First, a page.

Summary of FY2002 Budget Request to Congress - National Science Foundation


The FY 2002 Budget Request for the Information Technology Research Subactivity is $155.48 million, level with the FY 2001 Current Plan.

(Millions of Dollars)

   FY 2000
FY 2001
Current Plan
FY 2002
Amount Percent
Information Technology Research
Total, ITR

NSF's ITR initiative supports activities in research, infrastructure development and access, and education and training to advance leading edge capabilities to enable discovering, collecting, representing, transmitting, sharing and applying information for testing new ideas and creating new tools. High quality, higher-risk proposals will comprise a significant portion of the funding for ITR.

As part of the Foundation's ITR priority area, $155.48 million is requested for FY 2002 including support for the following areas:

  • Large Scale Networking;

  • High-end Computing;

  • High-end Computation and Infrastructure (including applications);

  • High Confidence Software and Systems;

  • Human Computer Interaction and Information Management;

  • Software Design and Productivity; and

  • Social, Economic and Workforce Implications of IT and IT Workforce Development.

Research begun in the ITR Subactivity in FY 2001 includes:

  • Research on the scientific and engineering basis of scalable systems;

  • Developments toward a content-based information theory;

  • Ubiquitous connectivity and access to enable "anytime-anywhere-anything" access to information;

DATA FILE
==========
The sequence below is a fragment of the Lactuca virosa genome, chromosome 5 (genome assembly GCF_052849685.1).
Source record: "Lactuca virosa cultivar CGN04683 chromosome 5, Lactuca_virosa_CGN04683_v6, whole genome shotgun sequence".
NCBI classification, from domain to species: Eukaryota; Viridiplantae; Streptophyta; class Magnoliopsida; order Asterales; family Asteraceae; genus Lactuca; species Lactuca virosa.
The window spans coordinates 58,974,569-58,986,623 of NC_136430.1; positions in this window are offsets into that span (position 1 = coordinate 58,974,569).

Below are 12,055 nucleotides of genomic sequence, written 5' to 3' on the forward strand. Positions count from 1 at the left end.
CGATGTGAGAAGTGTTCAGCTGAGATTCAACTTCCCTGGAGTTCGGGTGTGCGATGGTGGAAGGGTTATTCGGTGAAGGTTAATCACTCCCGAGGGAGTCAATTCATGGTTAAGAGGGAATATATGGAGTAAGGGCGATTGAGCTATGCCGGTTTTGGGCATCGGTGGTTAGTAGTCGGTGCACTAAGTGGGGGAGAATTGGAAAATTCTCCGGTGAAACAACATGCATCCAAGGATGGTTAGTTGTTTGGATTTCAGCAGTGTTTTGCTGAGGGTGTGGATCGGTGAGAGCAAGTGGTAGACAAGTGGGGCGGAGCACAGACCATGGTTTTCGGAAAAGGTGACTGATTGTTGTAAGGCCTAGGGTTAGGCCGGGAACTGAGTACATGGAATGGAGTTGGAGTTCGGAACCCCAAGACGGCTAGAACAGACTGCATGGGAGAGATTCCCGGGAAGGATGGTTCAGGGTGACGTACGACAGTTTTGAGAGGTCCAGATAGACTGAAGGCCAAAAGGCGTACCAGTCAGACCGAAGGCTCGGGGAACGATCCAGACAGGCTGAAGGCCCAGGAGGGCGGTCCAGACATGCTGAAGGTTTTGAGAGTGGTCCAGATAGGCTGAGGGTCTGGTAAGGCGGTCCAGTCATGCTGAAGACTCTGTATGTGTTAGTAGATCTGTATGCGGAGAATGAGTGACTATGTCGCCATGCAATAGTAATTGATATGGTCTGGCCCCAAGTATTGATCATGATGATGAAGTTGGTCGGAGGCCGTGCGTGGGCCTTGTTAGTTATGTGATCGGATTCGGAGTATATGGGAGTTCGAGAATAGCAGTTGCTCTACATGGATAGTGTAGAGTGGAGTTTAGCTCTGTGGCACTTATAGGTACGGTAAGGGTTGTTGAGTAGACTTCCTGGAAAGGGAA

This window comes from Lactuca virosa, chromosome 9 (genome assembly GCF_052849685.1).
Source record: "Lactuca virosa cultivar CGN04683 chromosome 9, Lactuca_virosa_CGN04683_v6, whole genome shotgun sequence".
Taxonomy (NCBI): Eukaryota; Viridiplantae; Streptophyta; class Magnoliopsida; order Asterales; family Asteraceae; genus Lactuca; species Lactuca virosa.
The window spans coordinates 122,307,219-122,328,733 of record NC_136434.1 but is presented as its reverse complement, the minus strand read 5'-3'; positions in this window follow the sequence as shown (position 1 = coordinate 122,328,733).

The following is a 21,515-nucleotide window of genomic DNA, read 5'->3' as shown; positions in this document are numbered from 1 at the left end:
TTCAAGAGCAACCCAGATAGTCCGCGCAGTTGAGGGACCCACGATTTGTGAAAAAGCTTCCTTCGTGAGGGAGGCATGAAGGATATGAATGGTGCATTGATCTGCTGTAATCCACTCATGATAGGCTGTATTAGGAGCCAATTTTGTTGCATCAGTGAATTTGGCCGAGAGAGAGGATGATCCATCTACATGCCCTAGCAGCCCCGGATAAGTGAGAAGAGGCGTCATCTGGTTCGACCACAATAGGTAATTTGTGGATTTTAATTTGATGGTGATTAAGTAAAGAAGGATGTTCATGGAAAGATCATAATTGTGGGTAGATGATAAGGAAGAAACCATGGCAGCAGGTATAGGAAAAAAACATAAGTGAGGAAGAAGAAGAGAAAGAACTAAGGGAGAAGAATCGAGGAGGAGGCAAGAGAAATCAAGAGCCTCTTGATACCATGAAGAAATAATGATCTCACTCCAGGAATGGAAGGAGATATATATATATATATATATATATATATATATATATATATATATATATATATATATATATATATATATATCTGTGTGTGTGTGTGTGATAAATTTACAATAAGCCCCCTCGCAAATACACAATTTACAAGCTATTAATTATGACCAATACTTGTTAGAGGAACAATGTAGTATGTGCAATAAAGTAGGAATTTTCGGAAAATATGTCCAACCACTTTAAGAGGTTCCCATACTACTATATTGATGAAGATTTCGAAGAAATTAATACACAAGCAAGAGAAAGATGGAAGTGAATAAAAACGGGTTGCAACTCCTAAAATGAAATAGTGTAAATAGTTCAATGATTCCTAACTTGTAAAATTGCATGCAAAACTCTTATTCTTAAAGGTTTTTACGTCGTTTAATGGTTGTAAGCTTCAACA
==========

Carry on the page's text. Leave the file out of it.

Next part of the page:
• Research on the social, economic, legal, and ethical implications of inequality of access to IT;

  • Design methods for systems with both hardware and software treated together; and

  • New computation and physical processes, such as molecular, DNA and quantum computing.

These research efforts will continue in 2002 and be expanded with new emphasis areas: Cyber Infrastructure Research, Human Augmentation and the Interface of Biology and Information Technology.

Cyber Infrastructure Research: This area will support research for creating a new generation of information systems to support research and education. The information revolution to-date has focused on computers and communications - notable achievements are the prevalence of desktop computing, terascale supercomputers, and the Internet. The next transformations will integrate content sources, storage, and new modes for humans to access information. Scientific research is moving to large, shared instruments, to wide-area sensing and observing, and to shared data resources. These changes are creating massive amounts of data that will require new methods for storage, search and access, new techniques for distribution and sharing in the scientific community, and new tools for analyzing and presenting data and analysis. The scale and precision of data along with expanded computing power is motivating research on new ways to analyze and process information. Cyber Infrastructure research will build on many CISE research efforts to catalyze the next transformation of information systems including Grid Computing, Digital Libraries, Virtual Reality/Telepresence, and High Performance Networking and Middleware Applications. This research will provide the scientific and technical foundation to build Cyber Infrastructure systems that support research and education in all areas of science, social science and humanities and that extend access to world-class resources to all areas of the nation and to all citizens.